by Emil Morhardt
Barack Obama has been busy during his last days in office writing well-documented policy articles for major publications. Barely a week before turning over the Presidential reigns to Donald Trump he has commented in some detail in Science about how, in his view, the clean energy horse has left the barn and is unlikely to be stopped even by it’s most fervent detractors (Obama, 2017). He cites four reasons for believing this. The first is that as the US economy has grown, emissions have fallen; since 2008, the amount of energy consumed per dollar of GDP has fallen by 11%, the amount of CO2 emitted per unit of energy has fallen by 8%, and the CO2 emitted per dollar of GDP has fallen by 18%. Furthermore, worldwide the amount of energy-related CO2 emissions in 2016 were essentially the same as 2014, despite economic growth. He also points out that carbon pollution is increasingly expensive. Given the rhetoric of the incoming administration, though, this reasoning alone doesn’t appear to assure continuing in the same direction.
Second, he notes that the private sector, for its own reasons—largely economic—has begun to favor using renewable energy over fossil fuels, and is investing heavily in it, a topic documented in this blog many times over the past few years. As a result, around 2.2 million Americans now work in the renewable energy sector, as compared to 1.1 million in the fossil fuel sector. Still, though, this was certainly driven initially by policy constraints on fossil fuels, and tax breaks for renewables. which the Trump administration seems likely to roll back, perhaps all the way.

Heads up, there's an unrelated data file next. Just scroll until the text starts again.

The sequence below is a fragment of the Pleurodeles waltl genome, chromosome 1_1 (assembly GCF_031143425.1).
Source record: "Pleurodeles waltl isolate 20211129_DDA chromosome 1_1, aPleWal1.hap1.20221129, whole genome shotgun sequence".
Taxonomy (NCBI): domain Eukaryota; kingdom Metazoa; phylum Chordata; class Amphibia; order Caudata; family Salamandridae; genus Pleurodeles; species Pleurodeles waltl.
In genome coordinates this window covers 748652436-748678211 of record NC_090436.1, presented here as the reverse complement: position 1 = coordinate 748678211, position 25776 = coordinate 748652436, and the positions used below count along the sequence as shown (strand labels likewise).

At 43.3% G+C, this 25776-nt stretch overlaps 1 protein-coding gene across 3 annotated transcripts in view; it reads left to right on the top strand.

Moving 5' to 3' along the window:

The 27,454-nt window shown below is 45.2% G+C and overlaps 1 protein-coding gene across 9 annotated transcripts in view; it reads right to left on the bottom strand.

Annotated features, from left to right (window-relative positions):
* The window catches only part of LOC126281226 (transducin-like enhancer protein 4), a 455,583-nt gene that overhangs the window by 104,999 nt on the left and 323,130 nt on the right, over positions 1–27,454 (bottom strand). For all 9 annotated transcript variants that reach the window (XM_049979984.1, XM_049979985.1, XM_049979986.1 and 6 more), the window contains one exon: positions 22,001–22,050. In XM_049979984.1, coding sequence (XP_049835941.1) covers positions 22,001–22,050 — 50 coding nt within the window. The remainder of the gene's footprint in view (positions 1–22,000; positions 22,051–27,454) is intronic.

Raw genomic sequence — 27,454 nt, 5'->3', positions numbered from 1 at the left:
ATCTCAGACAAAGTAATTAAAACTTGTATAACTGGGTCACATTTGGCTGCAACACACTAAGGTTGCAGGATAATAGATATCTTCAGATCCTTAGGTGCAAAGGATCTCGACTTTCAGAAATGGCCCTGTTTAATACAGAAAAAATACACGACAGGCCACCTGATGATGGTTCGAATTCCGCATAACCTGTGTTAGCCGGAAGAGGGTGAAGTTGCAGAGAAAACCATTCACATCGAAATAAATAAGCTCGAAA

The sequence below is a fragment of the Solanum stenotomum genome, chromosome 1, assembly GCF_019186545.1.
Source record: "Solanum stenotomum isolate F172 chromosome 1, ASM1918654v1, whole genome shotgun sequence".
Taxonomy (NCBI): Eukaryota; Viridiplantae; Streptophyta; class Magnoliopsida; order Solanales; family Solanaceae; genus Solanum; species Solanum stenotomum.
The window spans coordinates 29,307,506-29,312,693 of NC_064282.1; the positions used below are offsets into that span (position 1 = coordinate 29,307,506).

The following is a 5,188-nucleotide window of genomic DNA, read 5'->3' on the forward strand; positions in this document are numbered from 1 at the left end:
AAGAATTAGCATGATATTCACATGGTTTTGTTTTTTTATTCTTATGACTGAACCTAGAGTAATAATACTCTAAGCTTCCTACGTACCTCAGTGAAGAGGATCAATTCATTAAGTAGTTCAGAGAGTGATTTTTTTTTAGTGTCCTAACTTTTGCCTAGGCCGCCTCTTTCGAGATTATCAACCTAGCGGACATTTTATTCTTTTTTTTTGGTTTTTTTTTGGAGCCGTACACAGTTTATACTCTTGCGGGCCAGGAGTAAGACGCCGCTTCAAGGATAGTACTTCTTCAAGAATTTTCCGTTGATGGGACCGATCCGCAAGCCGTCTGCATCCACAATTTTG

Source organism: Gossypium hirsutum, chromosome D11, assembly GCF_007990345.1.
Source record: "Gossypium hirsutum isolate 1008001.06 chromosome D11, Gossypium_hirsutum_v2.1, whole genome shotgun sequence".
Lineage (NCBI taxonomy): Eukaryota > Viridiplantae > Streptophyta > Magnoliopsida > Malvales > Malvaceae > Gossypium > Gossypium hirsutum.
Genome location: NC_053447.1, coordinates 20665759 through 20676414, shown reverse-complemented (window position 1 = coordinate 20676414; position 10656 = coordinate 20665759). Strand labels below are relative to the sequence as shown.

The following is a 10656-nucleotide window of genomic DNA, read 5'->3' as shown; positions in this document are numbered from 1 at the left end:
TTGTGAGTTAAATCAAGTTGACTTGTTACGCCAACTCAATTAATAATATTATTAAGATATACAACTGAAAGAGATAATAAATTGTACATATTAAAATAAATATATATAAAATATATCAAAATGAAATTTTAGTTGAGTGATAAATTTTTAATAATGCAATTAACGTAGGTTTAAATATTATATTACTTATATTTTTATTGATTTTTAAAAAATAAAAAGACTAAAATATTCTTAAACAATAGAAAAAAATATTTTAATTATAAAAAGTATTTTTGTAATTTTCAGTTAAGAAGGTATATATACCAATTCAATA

Third, he doubts, along with most energy analysts, that the energy industry will turn back to coal, not least because natural gas prices are lower as a result of fracking. The Trump administration seems likely to favor increased natural gas production, so that fact should not change. More importantly, however, he notes that the costs of renewable energy have fallen so precipitously, particularly those for wind and photovoltaics, that in parts of the US they are already cheaper than coal without any subsidies at all. And no matter what the federal government does, many state governments are going to continue to favor renewables.
Finally, Obama cites global momentum, as evidenced by the Paris Agreement; this too, however, is policy driven and could be as easily reversed, especially if its lead supporter, the US, turns its back on it as Trump has promised to do.
None of this is new news. In the science community many of us suspect that the real driver will be cost, and that there is no possibility that fossil fuel (or nuclear power for that matter—a form of fossil fuel) will be able to compete economically with wind and solar power for energy production in the not-to-distant future. The story is different for vehicle fuels, but if the new Chevrolet Bolt, an all-electric car winning car-of-the year awards all over the place is any sort of harbinger, it wouldn’t surprise me if large solar and wind power facilities will produce the vehicular fuel of choice before too long.
Obama, Barack. 2017. The Irreversible Momentum of Clean EnergyScience 10.1126/science.aam6284 (Published online January 9, 2017)